November 5, 2009 - Posted by Erin in Food and wine

Well, it’s about time I write a post dedicated to the Spanish tortilla. If you’ve ever been to Spain, you’ve surely tried la tortilla española (or often called tortilla patata) and know that it bares zero resemblance to its Mexican counterpart – ZERO (ok, they’re both round). While I personally don’t discriminate against any tortilla española, it is true that some are less than impressive than others. This is not the case with Jacobo’s mother’s tortilla however. Like every other Spanish mom, SHE has the best tortilla – but in this case it really is true!! While it’s a labor intensive effort, perfecting your tortilla making skills is a worthwhile endeavor. Let’s get started! Go out and get yourself:

    5 extra large eggs
    5 large yellow potatoes
    1 yellow onion
    Olive oil – duh (this should just be assumed with all Spanish cuisine)

Let’s first discuss the frying pan issue, just to get it out of the way. Make sure that you have a medium sized frying pan along with a light-weight plate that can easily cover and fit over the top. You will need to flip the tortilla onto this plate. Alternatively, you can just buy a frittata pan, which will certainly make your life a lot easier. Lastly, you could just reduce the recipe and use a smaller pan and plate to make flipping easier.

Ok, now for the good stuff. First, you’re going to want to dice the onion and then saute it in olive oil. The trick here is that you saute it on extra low heat for about it hour – or until they are clear, soft and golden brown. Be patient and let them cook away while you move on to the next step.

Now beat all five of your eggs together adding five pinches of salt (one pinch per egg). Set aside.

With the onions still cooking, and your eggs all beaten up, get your frier ready (if you have one) or fill up a large pan with olive oil (or if you don’t want to use olive oil, you can use canola or something cheaper, it just won’t be as good 😉 ). To determine when you should start heating up the oil will depend on how quickly you slice potatoes (if you’re like me, it could take days), because your next step will be to tackle the laborious task of peeling and slicing. Be sure to start heating up your oil at some point so that it is hot once you’re done with the potatoes. Once you’ve finished thinly slicing the potatoes, add them to the hot oil. Make sure that the potato slices are sizzling – if they are, then turn down the heat a bit as you want to make sure that you don’t completely fry the potatoes (potatoes should sizzle, but not McDonald’s french-fry-style), but instead cook them slowly until they are soft and pliable.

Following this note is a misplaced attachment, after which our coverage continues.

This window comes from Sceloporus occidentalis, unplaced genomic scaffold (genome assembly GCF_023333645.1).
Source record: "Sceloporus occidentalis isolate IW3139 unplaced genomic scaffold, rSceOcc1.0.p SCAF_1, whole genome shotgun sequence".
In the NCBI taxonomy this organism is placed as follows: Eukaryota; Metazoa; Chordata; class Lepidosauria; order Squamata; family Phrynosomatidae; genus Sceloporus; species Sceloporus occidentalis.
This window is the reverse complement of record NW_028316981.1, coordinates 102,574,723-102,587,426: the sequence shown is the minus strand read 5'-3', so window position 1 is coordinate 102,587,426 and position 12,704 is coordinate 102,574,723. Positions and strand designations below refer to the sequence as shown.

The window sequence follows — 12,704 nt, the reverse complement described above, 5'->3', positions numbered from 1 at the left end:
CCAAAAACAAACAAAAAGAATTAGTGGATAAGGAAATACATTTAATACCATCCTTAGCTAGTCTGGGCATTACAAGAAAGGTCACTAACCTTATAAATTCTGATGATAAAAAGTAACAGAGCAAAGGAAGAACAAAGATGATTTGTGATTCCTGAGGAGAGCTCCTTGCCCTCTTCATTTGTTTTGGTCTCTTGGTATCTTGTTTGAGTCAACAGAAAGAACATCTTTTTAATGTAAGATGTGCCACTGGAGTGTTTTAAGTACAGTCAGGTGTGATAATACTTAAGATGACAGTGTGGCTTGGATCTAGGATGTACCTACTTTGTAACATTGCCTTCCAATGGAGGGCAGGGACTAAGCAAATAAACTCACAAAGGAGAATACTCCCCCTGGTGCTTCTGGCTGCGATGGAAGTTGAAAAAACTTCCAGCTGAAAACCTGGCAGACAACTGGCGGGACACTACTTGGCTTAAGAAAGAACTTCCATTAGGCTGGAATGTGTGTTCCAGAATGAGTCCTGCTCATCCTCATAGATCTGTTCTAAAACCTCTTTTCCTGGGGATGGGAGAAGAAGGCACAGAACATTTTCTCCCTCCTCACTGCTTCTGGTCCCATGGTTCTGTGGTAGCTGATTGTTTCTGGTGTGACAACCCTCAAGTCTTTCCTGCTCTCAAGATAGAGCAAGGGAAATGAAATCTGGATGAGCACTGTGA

Keep checking that onion, giving it a little stir here and there. How’s it looking?

Once your potatoes are done (you may have to do a few batches), drain them on paper towels. Once cooled, add them to your egg mixture and mash the potatoes into fine mushy bits (such technical terms I use, I know).
Once your onions are finally done POUR them through a fine strainer and preserve the oil you’ve used to saute them (this is part of the trick!). Add your drained onions to the egg/potato mixture and combine. Meanwhile, go back to that pan you used for the onions and add the onion oil (imagine that yummy flavor!). You will use this pan to make your tortilla.
You may want to add just a touch extra olive oil to the pan so that you can move the oil around the bottom and cover the pan thoroughly. Once you’ve done this, add your mixture. You will want to cook the tortilla on medium or so and just continually check the edges until you see that the bottom has started to become solid. Now you will want to make sure you have your plate ready, along with an oven mitt and maybe even a towel over your “turning hand” – this is just in case any hot oil comes out.

And now it’s time for the big climax. Place the plate on top with one hand, hold the pan with the other (and the oven mitt). You may want to do this over a bowl, just in case you lose some of the tortilla. Ready, set, flip!

Add a touch of extra olive oil to the pan so that it covers the pan like last time, and then carefully slide the half-cooked tortilla back into the pan and cook until the other side has become solid. The most delicious tortillas have a golden yellow cooked outside, but a soft gooey inside! A true expert will only have to flip the tortilla once to get it cooked perfectly on both sides, but feel free to flip away until you get yours just right.

Once cooled (as it is usually served room temperature), you can either cut it into pie like slices (as is often the case at restaurants), or into cubes (as you will usually find at people’s homes as an aperitivo).



One Response to “My hero, the Spanish tortilla”

  1. China Says:

    thank you Erin! I am going to make this. I loved it while in Espagna! love you

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